This is a big week for the coalition of Web giants, activists and trans-partisan activists working to block Internet censorship legislation that could result in the wholesale takedown of user-generated websites. After a weekend of strategizing, organizers working against the Stop Online Piracy Act (SOPA) plan a mass campaign of action to stop advancement of the bill, which will get a markup in the House Judiciary Committee this Thursday.

Fight For the Future, the main organizing hub of the anti-SOPA campaign, has focused on driving supporters to call Congress this week. They have an automated system that connects you to your Congressional office using your zip code. A more street-theater campaign at American Censorship allows supporters to redact any portion of their user-generated content, be it a tweet, Facebook post or blog entry. That redaction then links back to American Censorship to generate more calls.

Employees at Internet companies are encouraged to visit I Work for the Internet and upload their photos and share their stories of how their jobs are threatened by the legislation, which could be used to shut down websites if the authorities find them to include copyrighted content.

The anti-SOPA campaign got a big boost today when eminent legal scholar Laurence Tribe pronounced the bill unconstitutional.

Laurence Tribe, a constitutional law expert at Harvard Law School, argues the Stop Online Piracy Act (SOPA) violates the First Amendment in a memo sent to members of Congress on Thursday.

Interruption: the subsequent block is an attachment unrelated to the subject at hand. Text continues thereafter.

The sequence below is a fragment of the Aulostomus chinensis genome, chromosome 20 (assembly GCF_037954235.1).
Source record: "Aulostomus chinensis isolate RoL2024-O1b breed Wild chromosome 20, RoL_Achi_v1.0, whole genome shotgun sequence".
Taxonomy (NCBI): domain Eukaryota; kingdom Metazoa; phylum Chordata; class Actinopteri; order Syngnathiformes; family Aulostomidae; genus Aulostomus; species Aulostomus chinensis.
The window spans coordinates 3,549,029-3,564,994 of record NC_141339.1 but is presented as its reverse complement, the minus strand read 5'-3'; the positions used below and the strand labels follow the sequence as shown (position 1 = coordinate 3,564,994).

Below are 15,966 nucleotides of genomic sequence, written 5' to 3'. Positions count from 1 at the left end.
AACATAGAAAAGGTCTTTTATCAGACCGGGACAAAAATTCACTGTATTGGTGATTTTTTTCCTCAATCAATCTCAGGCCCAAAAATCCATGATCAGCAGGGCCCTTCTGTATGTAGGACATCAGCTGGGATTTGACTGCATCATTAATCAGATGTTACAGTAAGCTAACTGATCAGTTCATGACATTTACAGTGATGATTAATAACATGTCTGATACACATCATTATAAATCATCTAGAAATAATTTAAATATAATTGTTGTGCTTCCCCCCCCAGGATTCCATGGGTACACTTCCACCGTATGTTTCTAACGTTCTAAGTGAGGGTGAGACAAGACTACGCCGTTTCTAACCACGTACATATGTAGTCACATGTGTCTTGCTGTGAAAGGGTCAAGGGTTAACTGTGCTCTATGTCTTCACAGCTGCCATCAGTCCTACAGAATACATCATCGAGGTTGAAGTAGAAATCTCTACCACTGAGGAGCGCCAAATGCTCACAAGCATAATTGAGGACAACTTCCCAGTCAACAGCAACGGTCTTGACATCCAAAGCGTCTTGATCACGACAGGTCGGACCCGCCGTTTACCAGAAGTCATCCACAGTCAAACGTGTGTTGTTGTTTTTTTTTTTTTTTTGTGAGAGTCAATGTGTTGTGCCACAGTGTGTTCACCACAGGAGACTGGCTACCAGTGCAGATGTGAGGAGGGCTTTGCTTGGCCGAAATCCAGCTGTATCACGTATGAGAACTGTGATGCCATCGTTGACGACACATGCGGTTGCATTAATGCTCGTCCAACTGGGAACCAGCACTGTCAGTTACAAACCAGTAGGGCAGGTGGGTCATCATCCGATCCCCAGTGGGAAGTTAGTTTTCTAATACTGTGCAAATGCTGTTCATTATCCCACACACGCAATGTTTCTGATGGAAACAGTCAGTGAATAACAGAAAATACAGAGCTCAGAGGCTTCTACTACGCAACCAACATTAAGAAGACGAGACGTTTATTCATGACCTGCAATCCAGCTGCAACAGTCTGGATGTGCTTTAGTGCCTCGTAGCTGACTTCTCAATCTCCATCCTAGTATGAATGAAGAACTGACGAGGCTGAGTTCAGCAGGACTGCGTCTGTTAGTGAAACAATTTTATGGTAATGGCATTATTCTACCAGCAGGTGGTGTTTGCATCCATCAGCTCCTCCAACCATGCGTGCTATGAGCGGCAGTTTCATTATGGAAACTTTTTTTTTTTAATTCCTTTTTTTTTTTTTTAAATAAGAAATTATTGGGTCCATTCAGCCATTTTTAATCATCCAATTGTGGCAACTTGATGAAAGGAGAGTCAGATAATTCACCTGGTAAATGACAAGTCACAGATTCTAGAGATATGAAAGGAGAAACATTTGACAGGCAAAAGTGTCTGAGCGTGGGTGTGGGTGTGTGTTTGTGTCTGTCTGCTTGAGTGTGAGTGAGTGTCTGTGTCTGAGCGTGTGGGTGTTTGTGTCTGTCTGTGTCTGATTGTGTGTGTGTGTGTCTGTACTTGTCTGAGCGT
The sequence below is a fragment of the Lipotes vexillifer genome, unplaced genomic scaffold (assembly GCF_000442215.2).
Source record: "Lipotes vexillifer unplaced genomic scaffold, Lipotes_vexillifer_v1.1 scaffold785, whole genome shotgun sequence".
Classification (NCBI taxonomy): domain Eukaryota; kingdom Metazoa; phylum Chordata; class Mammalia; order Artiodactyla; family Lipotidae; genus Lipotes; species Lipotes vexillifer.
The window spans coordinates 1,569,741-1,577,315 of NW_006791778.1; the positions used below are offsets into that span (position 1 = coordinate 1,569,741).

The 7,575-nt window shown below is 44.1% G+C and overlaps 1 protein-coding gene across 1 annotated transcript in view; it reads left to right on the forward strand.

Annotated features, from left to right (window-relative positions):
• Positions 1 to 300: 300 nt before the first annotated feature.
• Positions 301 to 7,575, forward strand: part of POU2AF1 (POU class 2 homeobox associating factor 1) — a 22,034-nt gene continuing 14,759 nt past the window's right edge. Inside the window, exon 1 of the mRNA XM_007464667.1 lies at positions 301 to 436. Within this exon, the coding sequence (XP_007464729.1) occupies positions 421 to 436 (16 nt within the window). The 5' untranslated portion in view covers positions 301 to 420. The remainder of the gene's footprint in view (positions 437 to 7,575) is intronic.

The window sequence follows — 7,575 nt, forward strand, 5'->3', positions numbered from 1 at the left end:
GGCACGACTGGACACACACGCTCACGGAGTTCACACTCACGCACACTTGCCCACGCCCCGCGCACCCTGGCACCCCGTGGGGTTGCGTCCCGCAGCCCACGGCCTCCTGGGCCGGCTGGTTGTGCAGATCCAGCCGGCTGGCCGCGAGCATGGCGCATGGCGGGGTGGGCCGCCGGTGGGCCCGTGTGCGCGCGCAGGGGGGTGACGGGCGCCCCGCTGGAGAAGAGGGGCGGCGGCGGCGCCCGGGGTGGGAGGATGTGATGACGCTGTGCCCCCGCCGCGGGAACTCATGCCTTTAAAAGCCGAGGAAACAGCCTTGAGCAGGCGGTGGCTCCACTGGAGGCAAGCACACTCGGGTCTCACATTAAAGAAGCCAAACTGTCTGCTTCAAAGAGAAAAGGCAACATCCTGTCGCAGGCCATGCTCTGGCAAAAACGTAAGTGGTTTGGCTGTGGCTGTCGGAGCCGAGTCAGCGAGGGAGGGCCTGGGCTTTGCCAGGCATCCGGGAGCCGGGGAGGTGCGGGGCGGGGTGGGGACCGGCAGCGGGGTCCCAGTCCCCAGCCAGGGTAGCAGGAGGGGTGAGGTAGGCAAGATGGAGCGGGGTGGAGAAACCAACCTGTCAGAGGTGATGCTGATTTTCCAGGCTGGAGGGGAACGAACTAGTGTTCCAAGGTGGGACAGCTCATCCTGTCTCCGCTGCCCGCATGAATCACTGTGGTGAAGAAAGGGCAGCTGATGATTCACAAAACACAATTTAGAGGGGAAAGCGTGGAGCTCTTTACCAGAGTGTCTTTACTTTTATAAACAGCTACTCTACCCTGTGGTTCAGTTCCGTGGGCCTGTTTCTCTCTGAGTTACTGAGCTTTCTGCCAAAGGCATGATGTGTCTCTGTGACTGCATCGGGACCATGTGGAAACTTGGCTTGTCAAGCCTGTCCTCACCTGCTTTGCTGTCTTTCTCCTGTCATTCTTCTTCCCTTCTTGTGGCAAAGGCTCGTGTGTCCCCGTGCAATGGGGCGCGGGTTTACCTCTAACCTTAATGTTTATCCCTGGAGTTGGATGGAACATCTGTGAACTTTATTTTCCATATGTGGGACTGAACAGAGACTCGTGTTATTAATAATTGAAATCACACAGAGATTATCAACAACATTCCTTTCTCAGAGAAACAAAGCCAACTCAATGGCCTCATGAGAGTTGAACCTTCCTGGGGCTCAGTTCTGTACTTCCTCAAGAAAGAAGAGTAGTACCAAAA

The bill would empower the Justice Department and copyright holders to demand that search engines, Internet providers and payment processors cut ties with websites “dedicated” to copyright infringement.

Tribe argues the bill amounts to illegal “prior restraint” because it would suppress speech without a judicial hearing.

Additionally, the law’s definition of a rogue website is unconstitutionally vague, Tribe writes.

“Conceivably, an entire website containing tens of thousands of pages could be targeted if only a single page were accused of infringement,” Tribe writes. “Such an approach would create severe practical problems for sites with substantial user-generated content, such as Facebook, Twitter, and YouTube, and for blogs that allow users to post videos, photos, and other materials.”

This matches the activist response to SOPA almost entirely. Websites that allow user-generated content would have no ability to meet with the regulations in the law, policing their millions and millions of bits of content they receive every hour. Web sites could be blocked by the government without a hearing if a content producer accuses them of infringing on their copyright. Search engines and link-backs could be disabled as well. And those eventually found guilty of copyright infringement could spend up to 5 years in prison. Having Tribe enter this debate on the side of the activists is a big victory for the movement.

The community seeks to use the tools of the Internet to stop a campaign that would police and potentially disable those tools. This is a big moment for the online activism community.